Category Archives: Photography

Steaming

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A few months York of York Smith Productions asked me to shoot some publicity stills for an up coming production of theatre play Steaming written by Neil Dunn which is to play at The Elgiva Theatre in Chesham, Buckinghamshire. Because the publicity material needed to be created months in advance of the play itself so there was no actual theatre set to shoot on and the plays Director/Producer Liz Mente Bishop arranged for the shoot to take place at Ironmonger Row Baths – Spa in London.

With cast assembled we had just four hours to get in, shoot and get out and a shot list to get. As steam and cameras don’t really mix I bought some cames of Magic Smoke which once sprayed in the room looked like steam without the moisture or heat.  The cast played out some scenes on location allowing me to set up some shots evoking the essence of the play. I shot everything on the Canon 5D using a mixture of available light and my trusty 150w LTM with a large piece of with poly board

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Steaming is on from Wednesday 18th until Sunday 22nd September more info can be found on the Steaming website www.steaming.me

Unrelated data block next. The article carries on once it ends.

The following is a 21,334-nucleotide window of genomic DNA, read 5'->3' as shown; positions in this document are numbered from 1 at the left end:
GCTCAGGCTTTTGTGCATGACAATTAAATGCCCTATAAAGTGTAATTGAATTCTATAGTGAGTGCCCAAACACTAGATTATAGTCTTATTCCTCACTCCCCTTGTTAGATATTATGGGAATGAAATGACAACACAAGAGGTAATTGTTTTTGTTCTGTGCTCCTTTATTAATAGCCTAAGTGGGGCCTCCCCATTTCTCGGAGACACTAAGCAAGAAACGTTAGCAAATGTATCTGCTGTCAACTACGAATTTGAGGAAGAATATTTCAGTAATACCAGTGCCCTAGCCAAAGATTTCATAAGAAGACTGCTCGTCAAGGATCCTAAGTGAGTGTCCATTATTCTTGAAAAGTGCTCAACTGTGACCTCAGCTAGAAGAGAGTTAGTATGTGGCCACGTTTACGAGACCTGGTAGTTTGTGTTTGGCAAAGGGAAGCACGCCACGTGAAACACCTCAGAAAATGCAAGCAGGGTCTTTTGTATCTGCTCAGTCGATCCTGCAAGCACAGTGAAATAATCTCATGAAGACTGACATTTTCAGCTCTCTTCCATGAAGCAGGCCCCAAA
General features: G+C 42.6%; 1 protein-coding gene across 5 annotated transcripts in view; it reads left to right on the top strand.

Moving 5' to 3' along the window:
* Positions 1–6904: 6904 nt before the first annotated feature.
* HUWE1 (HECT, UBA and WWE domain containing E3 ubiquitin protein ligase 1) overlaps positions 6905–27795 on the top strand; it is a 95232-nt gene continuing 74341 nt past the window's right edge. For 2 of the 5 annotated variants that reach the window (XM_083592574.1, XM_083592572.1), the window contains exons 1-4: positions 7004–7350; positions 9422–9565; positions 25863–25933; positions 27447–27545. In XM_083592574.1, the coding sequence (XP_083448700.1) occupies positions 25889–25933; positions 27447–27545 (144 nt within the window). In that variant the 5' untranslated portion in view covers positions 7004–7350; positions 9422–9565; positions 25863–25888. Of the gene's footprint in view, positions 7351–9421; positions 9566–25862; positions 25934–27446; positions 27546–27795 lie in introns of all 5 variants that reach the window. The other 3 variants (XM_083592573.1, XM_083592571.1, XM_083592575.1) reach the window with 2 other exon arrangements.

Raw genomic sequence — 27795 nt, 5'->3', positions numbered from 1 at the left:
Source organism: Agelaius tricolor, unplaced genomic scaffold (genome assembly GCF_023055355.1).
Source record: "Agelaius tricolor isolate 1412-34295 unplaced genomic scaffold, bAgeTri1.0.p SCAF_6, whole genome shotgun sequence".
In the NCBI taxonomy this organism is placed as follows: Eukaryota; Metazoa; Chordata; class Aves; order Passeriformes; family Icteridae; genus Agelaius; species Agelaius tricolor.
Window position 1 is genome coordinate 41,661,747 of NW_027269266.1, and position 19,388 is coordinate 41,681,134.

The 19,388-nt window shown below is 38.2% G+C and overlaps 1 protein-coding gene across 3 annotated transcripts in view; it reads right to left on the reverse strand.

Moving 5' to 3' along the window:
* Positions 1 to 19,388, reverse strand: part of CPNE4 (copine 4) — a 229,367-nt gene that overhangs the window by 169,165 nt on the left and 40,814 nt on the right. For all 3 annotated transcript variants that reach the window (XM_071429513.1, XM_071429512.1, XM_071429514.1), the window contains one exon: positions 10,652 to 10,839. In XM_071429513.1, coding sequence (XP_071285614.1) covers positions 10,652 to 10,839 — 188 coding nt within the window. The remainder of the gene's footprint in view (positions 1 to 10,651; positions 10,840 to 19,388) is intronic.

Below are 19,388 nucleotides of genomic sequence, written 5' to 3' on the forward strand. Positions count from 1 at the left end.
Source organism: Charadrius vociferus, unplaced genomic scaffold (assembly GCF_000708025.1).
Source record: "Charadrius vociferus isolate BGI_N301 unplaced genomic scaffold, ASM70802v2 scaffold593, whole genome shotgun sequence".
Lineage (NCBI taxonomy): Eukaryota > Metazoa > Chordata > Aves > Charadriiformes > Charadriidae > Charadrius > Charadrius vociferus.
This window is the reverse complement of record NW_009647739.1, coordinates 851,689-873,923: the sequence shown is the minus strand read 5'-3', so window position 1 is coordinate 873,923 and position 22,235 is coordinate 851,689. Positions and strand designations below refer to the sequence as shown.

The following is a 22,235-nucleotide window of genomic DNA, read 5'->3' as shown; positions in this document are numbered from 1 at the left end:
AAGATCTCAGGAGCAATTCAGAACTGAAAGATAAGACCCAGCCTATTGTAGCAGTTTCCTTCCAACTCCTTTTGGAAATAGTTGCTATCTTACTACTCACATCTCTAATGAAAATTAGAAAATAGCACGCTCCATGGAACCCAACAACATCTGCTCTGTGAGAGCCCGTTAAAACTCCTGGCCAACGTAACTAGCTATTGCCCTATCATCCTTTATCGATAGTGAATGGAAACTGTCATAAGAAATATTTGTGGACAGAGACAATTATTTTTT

Fuji x10 Review

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This is probably my favourite camera right now and the one that is nearly always in my bag. I still probably use my iPhone to take more photos but this has replaced my Canon 5D on many occasions.

The things I absolutely love about this camera are, its size, it’s image, manual controls, build quality and it looks pretty cool in a retro way.

For the last three years I have hauled my Canon 5D around with me, professionally and personally. I love it and it still produces a better image that the x-10, especially in the low lights but its a lump to carry around and add a couple of lenses and you become your own packhorsealso its a pit conspicuous when you are on holiday and trying to fit in. Continue reading »

Getting Up Close and Saving Cash

Strawberry flowerWe all love seeing the world like no other, seeing things others don’t see. One way to go this is using macro photography, whether it be film or a still image there is something magical about seeing the world from a bugs persecutive. Over the last couple of years I have needed to shoot macro photography and every time I have planned to do so I find myself looking to picking up a macro lens for my Canon 5D. About thirty seconds later I head up stairs, not for my credit card but for my old Olympus OM kit.